Researcher to file complaint against NU sex prof

March 4, 2011 4:20:41 PM PST
Some academics are questioning the ethics of a Northwestern University professor after he allowed students to witness a live sex toy demonstration.

The controversial demonstration took place February 21 after Professor John Michael Bailey's course on human sexuality.

Some students and faculty say Bailey is known for sometimes pushing the envelope.

What happened at Northwestern is so disturbing to Robyn Mathy, an independent researcher based in Oregon, that she plans to file a formal complaint with the American Psychological Association.

"We have a responsibility as instructors and as professionals not to engage in behavior that is going to be shocking, alarming, confusing, disturbing to our students," she told ABC7.

Mathy has taught at multiple universities and published dozens of peer-reviewed articles on human sexuality and ethics.

Bailey, who presided over the controversial sex toy demonstration, is not accredited with the APA but Northwestern's psychology department is.

"They will do their own investigation and the sanctions can go all the way through having the department lose its accreditation," said Mathy.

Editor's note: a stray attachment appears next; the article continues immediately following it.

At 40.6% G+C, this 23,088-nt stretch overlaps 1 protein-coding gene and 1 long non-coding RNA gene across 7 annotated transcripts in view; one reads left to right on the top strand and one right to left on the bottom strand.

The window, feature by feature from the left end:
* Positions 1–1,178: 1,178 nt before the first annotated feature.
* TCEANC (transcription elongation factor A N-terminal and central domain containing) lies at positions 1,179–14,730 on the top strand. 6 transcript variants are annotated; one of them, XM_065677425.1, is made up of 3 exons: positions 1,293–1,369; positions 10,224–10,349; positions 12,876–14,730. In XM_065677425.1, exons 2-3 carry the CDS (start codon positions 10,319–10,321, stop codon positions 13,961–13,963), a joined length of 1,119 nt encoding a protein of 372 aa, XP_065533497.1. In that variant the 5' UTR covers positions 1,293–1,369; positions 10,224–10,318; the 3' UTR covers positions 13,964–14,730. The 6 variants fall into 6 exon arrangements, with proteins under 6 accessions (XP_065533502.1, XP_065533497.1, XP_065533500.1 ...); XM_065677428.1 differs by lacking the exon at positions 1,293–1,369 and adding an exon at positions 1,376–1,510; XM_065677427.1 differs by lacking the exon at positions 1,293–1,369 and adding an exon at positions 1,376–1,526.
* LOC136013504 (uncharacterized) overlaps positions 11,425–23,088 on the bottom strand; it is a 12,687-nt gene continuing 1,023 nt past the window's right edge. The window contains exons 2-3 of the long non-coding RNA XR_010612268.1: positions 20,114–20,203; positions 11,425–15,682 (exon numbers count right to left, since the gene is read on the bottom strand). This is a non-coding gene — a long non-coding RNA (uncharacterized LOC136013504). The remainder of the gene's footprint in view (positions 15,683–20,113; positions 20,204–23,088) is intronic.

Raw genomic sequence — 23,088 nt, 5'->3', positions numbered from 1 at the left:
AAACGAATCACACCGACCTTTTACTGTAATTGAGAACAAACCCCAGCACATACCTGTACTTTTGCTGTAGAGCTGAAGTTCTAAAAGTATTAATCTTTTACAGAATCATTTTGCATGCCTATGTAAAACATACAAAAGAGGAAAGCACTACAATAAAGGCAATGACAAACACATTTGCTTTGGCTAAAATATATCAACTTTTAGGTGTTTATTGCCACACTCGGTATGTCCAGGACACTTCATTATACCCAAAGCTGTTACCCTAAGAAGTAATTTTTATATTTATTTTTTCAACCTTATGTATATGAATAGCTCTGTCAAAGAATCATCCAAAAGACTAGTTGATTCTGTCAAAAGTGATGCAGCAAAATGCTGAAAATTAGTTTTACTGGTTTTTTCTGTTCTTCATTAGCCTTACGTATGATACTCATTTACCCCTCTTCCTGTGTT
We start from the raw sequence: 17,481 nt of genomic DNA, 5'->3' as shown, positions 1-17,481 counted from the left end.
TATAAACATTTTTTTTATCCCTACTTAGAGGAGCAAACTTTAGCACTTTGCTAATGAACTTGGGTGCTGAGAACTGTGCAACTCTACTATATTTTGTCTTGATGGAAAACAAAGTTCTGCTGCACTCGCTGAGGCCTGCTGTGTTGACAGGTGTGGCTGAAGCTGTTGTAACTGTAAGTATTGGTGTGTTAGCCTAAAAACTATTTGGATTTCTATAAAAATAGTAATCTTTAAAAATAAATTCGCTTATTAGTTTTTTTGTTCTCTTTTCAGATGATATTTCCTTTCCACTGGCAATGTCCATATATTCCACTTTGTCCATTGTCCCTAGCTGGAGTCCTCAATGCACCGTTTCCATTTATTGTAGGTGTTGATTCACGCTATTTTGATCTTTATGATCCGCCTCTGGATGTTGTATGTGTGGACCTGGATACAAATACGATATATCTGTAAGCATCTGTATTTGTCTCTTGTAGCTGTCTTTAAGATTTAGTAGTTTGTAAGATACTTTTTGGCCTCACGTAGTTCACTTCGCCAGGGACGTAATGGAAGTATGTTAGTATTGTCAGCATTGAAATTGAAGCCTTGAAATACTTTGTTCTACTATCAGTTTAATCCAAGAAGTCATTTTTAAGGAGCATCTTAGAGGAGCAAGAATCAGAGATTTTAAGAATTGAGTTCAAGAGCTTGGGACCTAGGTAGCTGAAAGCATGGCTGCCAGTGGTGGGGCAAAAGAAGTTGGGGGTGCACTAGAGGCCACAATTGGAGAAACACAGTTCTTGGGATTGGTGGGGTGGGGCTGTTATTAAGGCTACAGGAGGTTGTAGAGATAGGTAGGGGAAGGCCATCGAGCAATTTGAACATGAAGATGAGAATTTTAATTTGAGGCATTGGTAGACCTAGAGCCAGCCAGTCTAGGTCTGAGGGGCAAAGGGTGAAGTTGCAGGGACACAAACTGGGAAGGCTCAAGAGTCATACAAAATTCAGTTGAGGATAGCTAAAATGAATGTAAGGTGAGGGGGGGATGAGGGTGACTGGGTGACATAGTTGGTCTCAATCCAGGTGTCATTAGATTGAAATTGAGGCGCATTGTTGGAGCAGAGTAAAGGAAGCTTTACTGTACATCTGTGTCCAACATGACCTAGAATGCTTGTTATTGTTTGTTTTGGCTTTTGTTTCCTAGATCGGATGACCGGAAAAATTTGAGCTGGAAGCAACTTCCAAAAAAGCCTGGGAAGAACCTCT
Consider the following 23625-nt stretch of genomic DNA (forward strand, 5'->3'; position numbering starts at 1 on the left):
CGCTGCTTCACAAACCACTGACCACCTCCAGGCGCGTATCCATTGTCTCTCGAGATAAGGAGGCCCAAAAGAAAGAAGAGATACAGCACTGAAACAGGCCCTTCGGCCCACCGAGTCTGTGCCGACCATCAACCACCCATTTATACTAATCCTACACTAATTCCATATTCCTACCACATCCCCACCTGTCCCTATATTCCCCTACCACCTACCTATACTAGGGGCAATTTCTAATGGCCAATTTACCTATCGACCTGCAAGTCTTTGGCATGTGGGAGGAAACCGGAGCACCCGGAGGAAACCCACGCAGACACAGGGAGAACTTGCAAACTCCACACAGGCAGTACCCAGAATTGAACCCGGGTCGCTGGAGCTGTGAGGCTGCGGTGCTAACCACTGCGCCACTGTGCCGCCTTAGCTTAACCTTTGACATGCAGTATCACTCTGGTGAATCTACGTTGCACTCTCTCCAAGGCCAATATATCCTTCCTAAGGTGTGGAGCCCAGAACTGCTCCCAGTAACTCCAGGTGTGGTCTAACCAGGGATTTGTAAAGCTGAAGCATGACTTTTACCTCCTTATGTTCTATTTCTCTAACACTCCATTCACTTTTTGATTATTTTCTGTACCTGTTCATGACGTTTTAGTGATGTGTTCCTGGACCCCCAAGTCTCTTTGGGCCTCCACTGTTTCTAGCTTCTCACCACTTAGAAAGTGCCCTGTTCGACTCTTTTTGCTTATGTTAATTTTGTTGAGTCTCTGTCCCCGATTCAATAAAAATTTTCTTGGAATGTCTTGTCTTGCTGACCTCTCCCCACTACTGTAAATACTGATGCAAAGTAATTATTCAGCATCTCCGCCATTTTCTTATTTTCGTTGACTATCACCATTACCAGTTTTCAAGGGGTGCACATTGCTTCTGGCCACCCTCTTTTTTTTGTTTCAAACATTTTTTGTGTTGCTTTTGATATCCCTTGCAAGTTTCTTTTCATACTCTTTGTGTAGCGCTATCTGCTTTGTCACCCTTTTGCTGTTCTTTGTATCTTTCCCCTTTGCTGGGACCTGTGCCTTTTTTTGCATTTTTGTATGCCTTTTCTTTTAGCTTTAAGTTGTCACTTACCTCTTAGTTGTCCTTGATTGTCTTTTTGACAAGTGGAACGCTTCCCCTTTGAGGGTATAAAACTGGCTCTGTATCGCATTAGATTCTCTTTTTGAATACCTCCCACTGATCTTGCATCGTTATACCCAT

The 100 or so students who witnessed the demonstration were first given multiple chances to leave.

Senior Justin Smith who was in the audience says students were told the material would be graphic but not how graphic.

"Disbelief. I didn't really know how to react and as I looked around, I really don't think anyone else knew how to react. Girls were covering their eyes going, 'oh my gosh,' not necessarily in a bad way, but you can't believe it was happening," said Smith.

Smith says he felt no pressure to stay, but Mathy questions whether some could have misread the context of the warnings.

"If I say to a student this is going to be completely voluntary but it's in a classroom, then I have to appreciate the fact that because I have more power than the student, the student may nonetheless feel that it is really optional," said Mathy.

This isn't the first time Bailey's work has stirred controversy.

His 2003 book about transgender issues entitled "The Man Who Would Be Queen" was both lauded and assailed for research methods that some considered unethical.

"He has developed the reputation of engaging in prurient behavior under the guise of human sexuality," said Mathy.

"This is one of the best universities in the world, freedom of academic pursuit, that's the whole purpose of professors being tenured and students attending the university. I don't think he should be punished at all," said Smith.

Since Wednesday, Professor Bailey has not responded to multiple requests from ABC7 for comment. Northwestern's president has promised a full investigation into the matter and clarification on classroom policies.

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